“Take great content, great talent, and schedule it on a regular basis, and users will keep tuning in,” he said. “That’s why the audience keeps growing every single time we do this. You will add viewers to your event every single time. Incrementally, we keep expanding the viewership.”

Tips to Promote & Prepare for a Live Stream

Leading up to every major live stream, Soares and his team rolls out a turnkey marketing strategy to attract new and existing customers. First and foremost, Soares suggests building in paid marketing to your promotional planning. In addition to a paid social media campaign, Nikon Inc also:

  • Updates a landing page whenever a new event approaches
  • Sends email campaigns to current customers promoting their upcoming live programming
  • Features banners on their website with information about the live stream

Nikon Inc has found great value in simulcasting to Facebook Live, as well. “The viewership lives on social media,” he said. “While we get great numbers from streaming to our own site, we supplement that with our social channels, too.”

Don’t forget about the experience for your live viewers, too. “You’ve got to get great talent on camera that can speak eloquently to inspire your user base,” Soares said. “Look to give a great experience through the actual broadcast. We started with a single, fixed camera, and now we have many cameras where we can change the angle, etc — it’s very cinematic.”

However you plan to promote your live event, iteration and consistency is essential. “Start with something you can manage and build on it. There’s this exponential growth when you do these events on a regular basis and with great content. People will keep coming back.”


Nikon’s Technical Setup for Live Streaming

Wondering how Nikon Inc sets themselves up for success with their live streams? Here’s the equipment they use for their live broadcasts:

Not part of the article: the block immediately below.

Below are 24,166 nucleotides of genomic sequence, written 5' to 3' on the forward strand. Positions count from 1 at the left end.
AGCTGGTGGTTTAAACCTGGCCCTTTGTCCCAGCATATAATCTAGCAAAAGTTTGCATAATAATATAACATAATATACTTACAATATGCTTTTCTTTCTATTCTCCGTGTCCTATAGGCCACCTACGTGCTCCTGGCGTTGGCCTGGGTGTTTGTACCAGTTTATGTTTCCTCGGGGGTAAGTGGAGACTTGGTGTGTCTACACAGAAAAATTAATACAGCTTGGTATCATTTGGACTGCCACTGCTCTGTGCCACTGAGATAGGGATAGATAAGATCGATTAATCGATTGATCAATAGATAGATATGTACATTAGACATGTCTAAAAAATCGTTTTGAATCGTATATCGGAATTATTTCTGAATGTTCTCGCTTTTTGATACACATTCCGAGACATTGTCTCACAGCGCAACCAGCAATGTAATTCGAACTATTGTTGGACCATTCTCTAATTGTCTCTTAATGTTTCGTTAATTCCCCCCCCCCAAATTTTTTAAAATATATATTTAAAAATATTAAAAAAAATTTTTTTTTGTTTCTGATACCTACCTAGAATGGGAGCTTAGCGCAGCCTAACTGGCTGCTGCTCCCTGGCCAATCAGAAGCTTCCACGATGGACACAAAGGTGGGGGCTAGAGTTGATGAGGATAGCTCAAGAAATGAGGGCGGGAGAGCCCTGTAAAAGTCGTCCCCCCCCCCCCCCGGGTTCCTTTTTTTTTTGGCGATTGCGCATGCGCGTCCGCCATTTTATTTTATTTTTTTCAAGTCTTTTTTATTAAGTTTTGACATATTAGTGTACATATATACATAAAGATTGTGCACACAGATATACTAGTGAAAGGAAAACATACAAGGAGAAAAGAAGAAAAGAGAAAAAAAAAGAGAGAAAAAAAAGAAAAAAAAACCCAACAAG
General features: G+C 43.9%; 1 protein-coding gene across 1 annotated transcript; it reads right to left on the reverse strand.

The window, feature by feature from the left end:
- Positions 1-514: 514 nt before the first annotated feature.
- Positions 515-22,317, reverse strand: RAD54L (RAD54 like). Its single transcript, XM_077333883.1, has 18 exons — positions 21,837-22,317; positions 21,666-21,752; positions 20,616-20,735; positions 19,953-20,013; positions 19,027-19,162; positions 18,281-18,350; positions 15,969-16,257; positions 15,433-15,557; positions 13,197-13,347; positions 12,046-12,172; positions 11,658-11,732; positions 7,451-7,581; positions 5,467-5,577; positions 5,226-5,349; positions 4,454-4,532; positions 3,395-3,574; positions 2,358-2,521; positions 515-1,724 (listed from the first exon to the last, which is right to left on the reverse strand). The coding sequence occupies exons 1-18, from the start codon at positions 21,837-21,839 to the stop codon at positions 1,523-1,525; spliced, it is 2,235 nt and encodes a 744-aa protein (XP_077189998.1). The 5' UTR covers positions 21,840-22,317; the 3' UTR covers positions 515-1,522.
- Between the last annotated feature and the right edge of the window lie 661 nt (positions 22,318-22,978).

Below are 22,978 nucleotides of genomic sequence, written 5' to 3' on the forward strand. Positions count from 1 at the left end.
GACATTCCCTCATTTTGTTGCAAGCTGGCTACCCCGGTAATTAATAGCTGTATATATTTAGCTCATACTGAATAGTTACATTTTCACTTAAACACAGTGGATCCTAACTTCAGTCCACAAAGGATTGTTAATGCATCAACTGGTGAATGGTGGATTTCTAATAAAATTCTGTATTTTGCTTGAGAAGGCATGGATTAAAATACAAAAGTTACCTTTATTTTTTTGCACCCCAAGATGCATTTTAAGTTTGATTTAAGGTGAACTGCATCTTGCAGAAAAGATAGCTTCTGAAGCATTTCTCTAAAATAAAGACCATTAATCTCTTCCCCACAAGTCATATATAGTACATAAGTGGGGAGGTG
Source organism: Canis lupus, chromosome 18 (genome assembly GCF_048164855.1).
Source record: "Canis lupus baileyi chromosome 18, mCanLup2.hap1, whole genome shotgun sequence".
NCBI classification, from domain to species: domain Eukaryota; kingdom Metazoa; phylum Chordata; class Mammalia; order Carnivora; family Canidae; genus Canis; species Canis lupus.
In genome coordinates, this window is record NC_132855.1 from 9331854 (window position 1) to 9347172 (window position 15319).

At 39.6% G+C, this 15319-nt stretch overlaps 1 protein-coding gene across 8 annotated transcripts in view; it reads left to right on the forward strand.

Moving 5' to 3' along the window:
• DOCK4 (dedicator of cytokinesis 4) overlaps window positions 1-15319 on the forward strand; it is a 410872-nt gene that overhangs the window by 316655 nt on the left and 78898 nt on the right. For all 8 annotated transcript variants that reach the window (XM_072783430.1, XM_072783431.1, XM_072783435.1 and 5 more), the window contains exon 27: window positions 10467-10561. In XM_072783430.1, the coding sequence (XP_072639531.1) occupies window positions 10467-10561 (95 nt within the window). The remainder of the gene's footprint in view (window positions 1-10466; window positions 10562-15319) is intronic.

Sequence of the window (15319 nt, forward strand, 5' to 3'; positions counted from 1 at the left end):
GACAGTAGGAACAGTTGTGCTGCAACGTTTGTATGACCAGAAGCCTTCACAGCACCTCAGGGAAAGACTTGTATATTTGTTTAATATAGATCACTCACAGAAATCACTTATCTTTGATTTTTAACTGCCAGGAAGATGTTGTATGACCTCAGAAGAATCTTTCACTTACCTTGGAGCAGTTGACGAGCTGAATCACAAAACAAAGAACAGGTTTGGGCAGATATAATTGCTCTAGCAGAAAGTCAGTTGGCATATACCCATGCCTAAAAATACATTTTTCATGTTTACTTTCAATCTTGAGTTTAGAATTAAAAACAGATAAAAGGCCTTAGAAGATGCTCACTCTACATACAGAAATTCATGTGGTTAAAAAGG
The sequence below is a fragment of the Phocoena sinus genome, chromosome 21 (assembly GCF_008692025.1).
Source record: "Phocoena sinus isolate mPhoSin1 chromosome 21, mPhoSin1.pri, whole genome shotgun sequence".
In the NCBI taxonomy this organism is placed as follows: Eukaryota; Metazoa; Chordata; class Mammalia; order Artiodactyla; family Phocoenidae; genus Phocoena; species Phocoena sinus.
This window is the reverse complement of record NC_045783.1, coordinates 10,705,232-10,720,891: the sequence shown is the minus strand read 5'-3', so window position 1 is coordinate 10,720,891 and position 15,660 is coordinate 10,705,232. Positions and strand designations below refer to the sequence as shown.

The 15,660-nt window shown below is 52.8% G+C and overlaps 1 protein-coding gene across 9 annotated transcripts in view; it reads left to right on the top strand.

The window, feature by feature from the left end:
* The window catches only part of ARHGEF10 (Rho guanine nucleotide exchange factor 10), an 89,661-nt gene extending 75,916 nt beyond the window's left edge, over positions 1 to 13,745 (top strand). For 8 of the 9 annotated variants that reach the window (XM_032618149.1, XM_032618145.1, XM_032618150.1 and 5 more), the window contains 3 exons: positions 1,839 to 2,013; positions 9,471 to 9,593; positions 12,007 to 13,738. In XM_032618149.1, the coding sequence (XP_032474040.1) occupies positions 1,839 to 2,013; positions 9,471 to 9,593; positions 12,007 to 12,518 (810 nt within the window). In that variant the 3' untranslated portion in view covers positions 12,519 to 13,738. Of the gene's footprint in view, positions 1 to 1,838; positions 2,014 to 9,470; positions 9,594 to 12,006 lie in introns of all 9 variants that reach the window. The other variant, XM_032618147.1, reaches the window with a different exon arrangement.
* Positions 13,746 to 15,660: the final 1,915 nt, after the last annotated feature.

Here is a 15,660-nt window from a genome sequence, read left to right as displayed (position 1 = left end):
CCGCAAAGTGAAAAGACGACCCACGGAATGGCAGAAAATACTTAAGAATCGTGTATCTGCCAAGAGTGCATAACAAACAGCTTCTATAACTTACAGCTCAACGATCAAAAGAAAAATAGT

• 2 Nikon cameras/lenses (of course), sometimes with a roving camera
  • Cameras are hardwired into a 4K Livestream HD550 (💡Tip: Nikon uses 4K cropping, which increases production level so two cameras look like six)
  • Livestream Studio
  • One back up Livestream Studio HD550

“Nikon makes cameras, but we are not in the business of broadcasting live events,” he said. “We needed a system that would be portable and easy to use, so that almost anyone could use it.”


Why Vimeo Livestream?

As a leading brand in the photography space worldwide, Nikon Inc needed an all-in-one solution that would make live streaming smooth for their large remote workforce and even bigger global audience. Whether internal or external, Nikon Inc’s live streams require a sophisticated workflow with a robust cloud solution, that was also portable and all inclusive. Vimeo Livestream fit the bill: a platform that makes live streaming simple and accessible, along with powerful and portable hardware — the Studio HD550 is Nikon Inc’s encoder of choice.

Livestream is the only end-to-end solution that empowers you to distribute compelling live content, engage your employees, and grow your business. To find out how to get started with live streaming, check out our “Ultimate Guide to Live Streaming Events” guide.